Example: pre-ride weight of 180 pounds – post–ride weight of 178 pounds = 2 pounds, or 32 ounces
20 ounces (the number of ounces of fluid consumed during the ride)
32 ounces + 20 ounces = 52 ounces ÷ 2 hours = 26 ounces of fluid required per hour
Make sure to practice getting in the fluid while you ride – which means you have to have it available – and also try to consume gulps instead of sips when riding. Larger volumes of fluid leave the stomach faster, so you won’t feel bloated.
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The Role of Salt
If you notice that sweat stings your eyes, tastes salty in your mouth, your skin feels gritty or there are white streaks on your jersey, shorts or inside of your cap, that is salt!
Those who are salty sweaters may be more prone to muscle cramping, so you shouldn’t drink water exclusively. Adding salt to your beverage, and/or bringing salty food with you, such as pickles, mini pretzels or oyster crackers, can be helpful.
But What About Caffeine?
Caffeine is a stimulant, not a source of energy. That doesn’t mean you shouldn’t use it. But some items, such as energy drinks or sodas, are loaded with caffeine – containing more than 250 milligrams per serving – and high in sugar. Others have no sugar and are just caffeine, which is not a source of calories. The amount of liquid in some of these products is also inadequate for hydration, like an energy shot that contains only 1 ounce of fluid. In addition, caffeine is a central nervous system stimulant, so it can cause your heart to race and your breathing to speed up – and that’s before you tackle hills.
Limit caffeine to 100 to 200 milligrams before you ride. You may also find that you need to void more quickly after caffeine ingestion, so think about the timing to ensure you don’t have to stop to pee during a ride.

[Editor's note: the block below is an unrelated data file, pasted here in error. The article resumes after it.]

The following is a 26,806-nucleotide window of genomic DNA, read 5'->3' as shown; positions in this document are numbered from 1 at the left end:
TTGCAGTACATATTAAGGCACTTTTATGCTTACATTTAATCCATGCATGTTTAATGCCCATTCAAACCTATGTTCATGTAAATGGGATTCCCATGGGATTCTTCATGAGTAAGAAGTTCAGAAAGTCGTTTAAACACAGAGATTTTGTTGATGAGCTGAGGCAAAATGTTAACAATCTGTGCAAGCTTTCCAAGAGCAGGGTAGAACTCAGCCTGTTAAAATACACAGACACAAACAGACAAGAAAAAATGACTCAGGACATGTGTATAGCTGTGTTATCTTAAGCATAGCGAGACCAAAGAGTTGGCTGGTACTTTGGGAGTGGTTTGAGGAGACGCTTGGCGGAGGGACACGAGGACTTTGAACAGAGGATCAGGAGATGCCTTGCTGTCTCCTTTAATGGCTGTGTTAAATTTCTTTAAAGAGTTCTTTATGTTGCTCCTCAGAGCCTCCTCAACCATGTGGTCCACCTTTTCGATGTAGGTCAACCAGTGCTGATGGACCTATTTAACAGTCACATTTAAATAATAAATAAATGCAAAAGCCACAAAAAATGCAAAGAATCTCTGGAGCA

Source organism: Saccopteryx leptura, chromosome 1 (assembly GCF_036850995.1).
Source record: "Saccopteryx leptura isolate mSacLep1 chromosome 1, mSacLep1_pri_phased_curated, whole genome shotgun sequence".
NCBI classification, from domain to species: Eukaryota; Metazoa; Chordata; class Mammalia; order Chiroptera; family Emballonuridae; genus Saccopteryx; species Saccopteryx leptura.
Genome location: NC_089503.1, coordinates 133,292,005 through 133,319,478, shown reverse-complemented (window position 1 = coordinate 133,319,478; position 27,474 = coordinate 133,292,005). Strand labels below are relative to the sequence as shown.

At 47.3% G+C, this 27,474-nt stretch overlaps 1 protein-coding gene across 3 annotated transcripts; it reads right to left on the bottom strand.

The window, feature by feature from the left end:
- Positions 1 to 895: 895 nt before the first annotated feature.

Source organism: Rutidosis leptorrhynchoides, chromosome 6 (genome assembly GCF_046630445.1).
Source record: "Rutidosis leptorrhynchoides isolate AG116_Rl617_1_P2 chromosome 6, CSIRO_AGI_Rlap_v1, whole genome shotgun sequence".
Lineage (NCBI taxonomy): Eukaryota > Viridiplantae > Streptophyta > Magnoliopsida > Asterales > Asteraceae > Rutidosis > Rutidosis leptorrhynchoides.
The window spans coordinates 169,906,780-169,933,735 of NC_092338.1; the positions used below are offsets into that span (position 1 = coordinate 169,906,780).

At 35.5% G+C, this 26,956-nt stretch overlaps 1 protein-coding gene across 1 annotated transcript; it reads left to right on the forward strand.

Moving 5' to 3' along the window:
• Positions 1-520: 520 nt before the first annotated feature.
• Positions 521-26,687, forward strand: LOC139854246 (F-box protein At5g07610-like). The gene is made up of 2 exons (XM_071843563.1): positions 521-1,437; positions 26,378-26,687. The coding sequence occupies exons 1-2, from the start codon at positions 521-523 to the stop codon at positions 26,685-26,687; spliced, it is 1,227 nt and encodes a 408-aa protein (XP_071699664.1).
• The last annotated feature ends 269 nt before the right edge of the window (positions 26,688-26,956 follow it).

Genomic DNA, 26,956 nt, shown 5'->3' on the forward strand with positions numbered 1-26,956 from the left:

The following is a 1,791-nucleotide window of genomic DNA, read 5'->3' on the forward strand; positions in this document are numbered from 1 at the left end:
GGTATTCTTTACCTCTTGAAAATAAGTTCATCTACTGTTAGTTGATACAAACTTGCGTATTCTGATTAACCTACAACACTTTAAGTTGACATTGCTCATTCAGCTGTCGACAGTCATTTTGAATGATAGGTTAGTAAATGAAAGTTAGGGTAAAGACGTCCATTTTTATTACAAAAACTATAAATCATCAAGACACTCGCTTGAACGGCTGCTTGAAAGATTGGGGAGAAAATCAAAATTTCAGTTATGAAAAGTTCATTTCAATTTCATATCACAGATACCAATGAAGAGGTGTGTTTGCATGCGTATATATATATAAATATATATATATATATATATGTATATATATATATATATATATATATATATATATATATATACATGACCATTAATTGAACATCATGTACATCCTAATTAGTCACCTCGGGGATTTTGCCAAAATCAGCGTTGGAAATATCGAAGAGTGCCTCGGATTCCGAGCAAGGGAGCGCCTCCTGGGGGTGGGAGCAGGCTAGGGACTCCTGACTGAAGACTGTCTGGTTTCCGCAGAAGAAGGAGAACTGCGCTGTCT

Recovering After a Ride
If you have ridden hard and for a few hours, you need to think about starting the refueling process within 30 minutes of finishing a ride. The enzyme in the muscles that help with restocking glycogen (stored carbohydrates) and also those enzymes that aid in protein synthesis and muscle repair are most active in the immediate window after exercise. Put another way, the longer you wait to refuel, the longer it takes your body to recover.
You need to consume a small amount of carbohydrate- and protein-containing foods. Try:
- 10 ounces of low-fat chocolate milk
- 8-ounce smoothie
- 200-calorie bar that contains at least 10 grams of protein and 30 grams of carbohydrates
- 1/3 cup of trail mix
Recovery is also a time to rehydrate. Your body needs 24 ounces of fluid for every pound you have lost. So if you lost 2 pounds during your ride, you would need to consume 48 ounces, or 6 additional 8-ounce cups of liquid over the rest of the day to bring your body back to optimal hydration.
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Put some thought into what, when and how much you eat and drink to ride long and finish strong.